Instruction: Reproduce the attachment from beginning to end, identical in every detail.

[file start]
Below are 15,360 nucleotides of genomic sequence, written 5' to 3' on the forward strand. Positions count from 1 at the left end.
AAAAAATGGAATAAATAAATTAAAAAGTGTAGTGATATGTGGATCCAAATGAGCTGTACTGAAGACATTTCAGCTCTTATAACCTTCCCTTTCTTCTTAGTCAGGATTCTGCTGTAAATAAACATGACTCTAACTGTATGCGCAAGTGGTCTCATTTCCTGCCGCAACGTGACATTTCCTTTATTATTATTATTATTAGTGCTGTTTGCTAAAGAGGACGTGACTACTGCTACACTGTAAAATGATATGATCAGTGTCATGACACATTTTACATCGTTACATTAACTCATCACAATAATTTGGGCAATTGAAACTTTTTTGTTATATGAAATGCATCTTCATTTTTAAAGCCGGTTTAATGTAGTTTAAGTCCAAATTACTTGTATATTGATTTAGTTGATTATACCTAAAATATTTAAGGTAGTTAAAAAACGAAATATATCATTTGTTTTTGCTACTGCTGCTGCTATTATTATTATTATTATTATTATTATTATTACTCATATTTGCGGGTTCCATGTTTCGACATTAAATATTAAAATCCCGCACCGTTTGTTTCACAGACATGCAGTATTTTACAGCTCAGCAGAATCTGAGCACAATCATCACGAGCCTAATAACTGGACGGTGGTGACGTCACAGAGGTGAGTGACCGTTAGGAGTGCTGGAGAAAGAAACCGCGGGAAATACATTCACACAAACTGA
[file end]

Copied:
Below are 15,360 nucleotides of genomic sequence, written 5' to 3' on the forward strand. Positions count from 1 at the left end.
AAAAAATGGAATAAATAAATTAAAAAGTGTAGTGATATGTGGATCCAAATGAGCTGTACTGAAGACATTTCAGCTCTTATAACCTTCCCTTTCTTCTTAGTCAGGATTCTGCTGTAAATAAACATGACTCTAACTGTATGCGCAAGTGGTCTCATTTCCTGCCGCAACGTGACATTTCCTTTATTATTATTATTATTAGTGCTGTTTGCTAAAGAGGACGTGACTACTGCTACACTGTAAAATGATATGATCAGTGTCATGACACATTTTACATCGTTACATTAACTCATCACAATAATTTGGGCAATTGAAACTTTTTTGTTATATGAAATGCATCTTCATTTTTAAAGCCGGTTTAATGTAGTTTAAGTCCAAATTACTTGTATATTGATTTAGTTGATTATACCTAAAATATTTAAGGTAGTTAAAAAACGAAATATATCATTTGTTTTTGCTACTGCTGCTGCTATTATTATTATTATTATTATTATTATTATTACTCATATTTGCGGGTTCCATGTTTCGACATTAAATATTAAAATCCCGCACCGTTTGTTTCACAGACATGCAGTATTTTACAGCTCAGCAGAATCTGAGCACAATCATCACGAGCCTAATAACTGGACGGTGGTGACGTCACAGAGGTGAGTGACCGTTAGGAGTGCTGGAGAAAGAAACCGCGGGAAATACATTCACACAAACTGA